Integrating Source-to-Pay and Procure-to-Pay can be a very valuable tool for organizations, as it creates a comprehensive and effective approach to procurement management. Organizations will be able to increase control, visibility, and efficiency of procurement operations through the use of both processes’ strengths.

Software Tools for Managing Source-to-Pay

Here are some software tools to help you in managing source-to-pay.

1. Kissflow

Kissflow is a cloud-based procurement software tool that helps businesses manage their procurement process from requisition to payment. It includes supplier management, contract management, and spending analysis.

2. SAP Ariba

SAP Ariba is a cloud bases procurement software that provides spending management, and supply chain services that allow suppliers and buyers to connect and do business, worldwide. Provides other functions such as sourcing, contracting, supplier management, and payment management.

3. Oracle

Oracle is an American multinational computer technology business, founded in 1977, that provides its customers with database software and technology, cloud-engineered systems, and enterprise software products.

4. Coupa

Coupa is an international technology platform for Business Spend Management, founded in 2006, and is built on AWS (Amazon Web Services) infrastructure which allows for it to be cloud-based and accessible to all customers. The company’s Cloud Spend Optimization SaaS product manages indirect purchases, invoices, and expenses in real time for its customers.

5. Buyer Quest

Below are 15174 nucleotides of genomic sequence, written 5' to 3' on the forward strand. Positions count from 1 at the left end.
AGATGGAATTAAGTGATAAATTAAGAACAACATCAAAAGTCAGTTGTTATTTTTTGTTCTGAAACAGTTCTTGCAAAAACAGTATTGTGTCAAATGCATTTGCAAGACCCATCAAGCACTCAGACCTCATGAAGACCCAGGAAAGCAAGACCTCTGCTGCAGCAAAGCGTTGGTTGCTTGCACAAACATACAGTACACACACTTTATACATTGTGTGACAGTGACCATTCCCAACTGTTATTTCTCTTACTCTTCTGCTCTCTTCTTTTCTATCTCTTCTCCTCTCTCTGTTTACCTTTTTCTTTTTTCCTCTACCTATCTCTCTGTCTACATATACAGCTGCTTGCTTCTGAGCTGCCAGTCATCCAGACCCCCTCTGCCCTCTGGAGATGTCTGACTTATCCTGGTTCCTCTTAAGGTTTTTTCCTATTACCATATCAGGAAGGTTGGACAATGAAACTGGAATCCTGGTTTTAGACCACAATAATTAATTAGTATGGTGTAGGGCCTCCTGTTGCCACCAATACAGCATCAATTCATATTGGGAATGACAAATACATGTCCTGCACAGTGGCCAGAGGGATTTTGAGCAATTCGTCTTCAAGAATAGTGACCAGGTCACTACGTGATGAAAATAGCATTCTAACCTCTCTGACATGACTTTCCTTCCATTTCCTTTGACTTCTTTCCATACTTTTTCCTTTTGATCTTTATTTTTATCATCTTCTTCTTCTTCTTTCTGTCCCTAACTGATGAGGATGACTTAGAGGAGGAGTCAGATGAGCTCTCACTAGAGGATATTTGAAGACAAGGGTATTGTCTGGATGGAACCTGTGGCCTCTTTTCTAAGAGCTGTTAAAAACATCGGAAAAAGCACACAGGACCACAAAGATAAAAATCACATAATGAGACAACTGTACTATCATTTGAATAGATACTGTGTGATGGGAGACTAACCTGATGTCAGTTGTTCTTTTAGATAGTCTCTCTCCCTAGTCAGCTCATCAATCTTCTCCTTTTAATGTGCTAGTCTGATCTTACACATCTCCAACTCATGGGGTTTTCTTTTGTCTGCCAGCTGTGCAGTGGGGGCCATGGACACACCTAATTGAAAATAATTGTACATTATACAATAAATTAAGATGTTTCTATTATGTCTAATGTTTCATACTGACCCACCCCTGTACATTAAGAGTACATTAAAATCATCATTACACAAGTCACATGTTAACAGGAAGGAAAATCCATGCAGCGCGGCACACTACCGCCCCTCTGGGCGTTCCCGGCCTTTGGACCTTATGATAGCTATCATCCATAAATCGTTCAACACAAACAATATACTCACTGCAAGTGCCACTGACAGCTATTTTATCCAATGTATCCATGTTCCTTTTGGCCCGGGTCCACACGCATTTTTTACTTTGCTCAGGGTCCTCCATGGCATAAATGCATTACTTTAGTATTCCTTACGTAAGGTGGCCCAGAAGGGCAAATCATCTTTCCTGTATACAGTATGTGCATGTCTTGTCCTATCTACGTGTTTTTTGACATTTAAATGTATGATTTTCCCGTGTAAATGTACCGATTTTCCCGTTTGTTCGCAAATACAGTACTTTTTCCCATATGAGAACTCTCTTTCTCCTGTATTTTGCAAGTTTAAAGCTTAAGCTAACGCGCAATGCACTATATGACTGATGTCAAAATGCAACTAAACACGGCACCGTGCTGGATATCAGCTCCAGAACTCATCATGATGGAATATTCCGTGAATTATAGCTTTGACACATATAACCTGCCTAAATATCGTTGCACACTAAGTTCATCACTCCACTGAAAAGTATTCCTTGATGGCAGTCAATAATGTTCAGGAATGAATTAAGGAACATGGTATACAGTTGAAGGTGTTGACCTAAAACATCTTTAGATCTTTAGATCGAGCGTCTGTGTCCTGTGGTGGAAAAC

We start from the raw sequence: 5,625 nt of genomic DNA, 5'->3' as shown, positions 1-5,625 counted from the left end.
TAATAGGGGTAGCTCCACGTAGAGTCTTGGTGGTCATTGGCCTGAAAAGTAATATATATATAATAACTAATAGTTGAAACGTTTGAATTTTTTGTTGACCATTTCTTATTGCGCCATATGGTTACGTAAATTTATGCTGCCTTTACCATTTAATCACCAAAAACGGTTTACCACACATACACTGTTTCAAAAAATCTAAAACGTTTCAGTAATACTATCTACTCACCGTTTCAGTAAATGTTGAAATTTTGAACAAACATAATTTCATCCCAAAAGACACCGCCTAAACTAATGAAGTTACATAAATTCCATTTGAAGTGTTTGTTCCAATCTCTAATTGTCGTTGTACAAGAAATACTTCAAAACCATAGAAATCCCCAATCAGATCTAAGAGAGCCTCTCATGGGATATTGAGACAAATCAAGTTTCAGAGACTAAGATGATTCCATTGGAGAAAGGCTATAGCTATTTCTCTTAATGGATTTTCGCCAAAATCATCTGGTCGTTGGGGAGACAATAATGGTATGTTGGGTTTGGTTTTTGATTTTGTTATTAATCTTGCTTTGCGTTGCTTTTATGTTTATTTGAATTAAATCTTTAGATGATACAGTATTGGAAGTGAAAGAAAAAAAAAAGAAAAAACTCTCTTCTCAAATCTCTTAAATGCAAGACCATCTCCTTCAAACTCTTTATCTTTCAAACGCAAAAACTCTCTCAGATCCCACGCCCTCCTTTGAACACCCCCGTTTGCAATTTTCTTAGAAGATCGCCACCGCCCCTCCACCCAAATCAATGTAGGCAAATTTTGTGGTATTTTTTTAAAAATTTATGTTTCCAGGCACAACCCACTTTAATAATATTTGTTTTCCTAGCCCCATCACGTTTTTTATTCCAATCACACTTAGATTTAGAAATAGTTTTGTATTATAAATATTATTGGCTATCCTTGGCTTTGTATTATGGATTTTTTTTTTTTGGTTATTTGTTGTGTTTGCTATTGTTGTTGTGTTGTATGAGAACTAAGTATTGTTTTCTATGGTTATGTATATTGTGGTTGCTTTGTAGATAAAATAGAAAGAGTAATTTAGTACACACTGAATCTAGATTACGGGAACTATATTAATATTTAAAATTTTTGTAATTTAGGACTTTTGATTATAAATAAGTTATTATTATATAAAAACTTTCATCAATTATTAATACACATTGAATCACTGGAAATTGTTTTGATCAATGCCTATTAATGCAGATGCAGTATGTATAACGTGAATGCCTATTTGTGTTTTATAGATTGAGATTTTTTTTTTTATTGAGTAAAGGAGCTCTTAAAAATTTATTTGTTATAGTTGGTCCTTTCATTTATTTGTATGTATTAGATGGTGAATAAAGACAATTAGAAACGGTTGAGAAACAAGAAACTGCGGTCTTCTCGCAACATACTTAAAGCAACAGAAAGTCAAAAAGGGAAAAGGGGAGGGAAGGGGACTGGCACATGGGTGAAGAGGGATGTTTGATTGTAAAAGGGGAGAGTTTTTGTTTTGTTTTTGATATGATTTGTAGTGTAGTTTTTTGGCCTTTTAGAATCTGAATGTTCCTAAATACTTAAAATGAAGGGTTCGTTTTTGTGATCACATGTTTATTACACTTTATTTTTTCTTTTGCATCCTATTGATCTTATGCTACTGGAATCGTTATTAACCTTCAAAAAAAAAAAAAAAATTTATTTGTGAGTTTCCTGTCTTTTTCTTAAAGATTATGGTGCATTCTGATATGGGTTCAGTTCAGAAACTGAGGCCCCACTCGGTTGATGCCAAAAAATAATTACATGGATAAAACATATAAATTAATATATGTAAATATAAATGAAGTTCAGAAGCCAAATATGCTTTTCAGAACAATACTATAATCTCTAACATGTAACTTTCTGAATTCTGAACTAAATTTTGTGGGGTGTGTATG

BuyerQuest offers a fully automated and online service from quote creation to shipping notifications, and invoice reconciliation. It also offers analytics, keeping your spending and behavioral data in one place to ensure your procurement process is running efficiently.

Conclusion

Understanding Source-to-Pay (S2P) is crucial for procurement professionals, encompassing the entire procurement process from sourcing to payment. Its significance lies in optimizing costs, ensuring procedural compliance, and enhancing supplier relationships.

Distinguishing it from Procure-to-Pay (P2P), both processes can coexist, with S2P offering strategic sourcing benefits and P2P focusing on operational aspects. Integrating software tools like Kissflow, SAP Ariba, Oracle, Coupa, and BuyerQuest further enhances procurement efficiency, control, and visibility for organizations.

Frequentlyasked questions

What is Source-to-Pay?

Source to pay is an end-to-end comprehensive part of the procurement process that often begins with identifying, researching, and gathering potential suppliers and concludes with the payment for the acquired goods or services.

What is Procure-to-Pay?

Purchase-to-Pay has a specific focus on purchasing and payment aspects of procurement. This shall include procurement requisition, order to be delivered, receipt and inspection, invoice processing, and payment.

Can both be used together?

Since both processes exist within the larger procurement process, both are able to co-exist and serve as an additional layer of security and transparency for the sourcing and payment process.

About the author

My name is Marijn Overvest, I’m the founder of Procurement Tactics. I have a deep passion for procurement, and I’ve upskilled over 200 procurement teams from all over the world. When I’m not working, I love running and cycling.

Marijn Overvest Procurement Tactics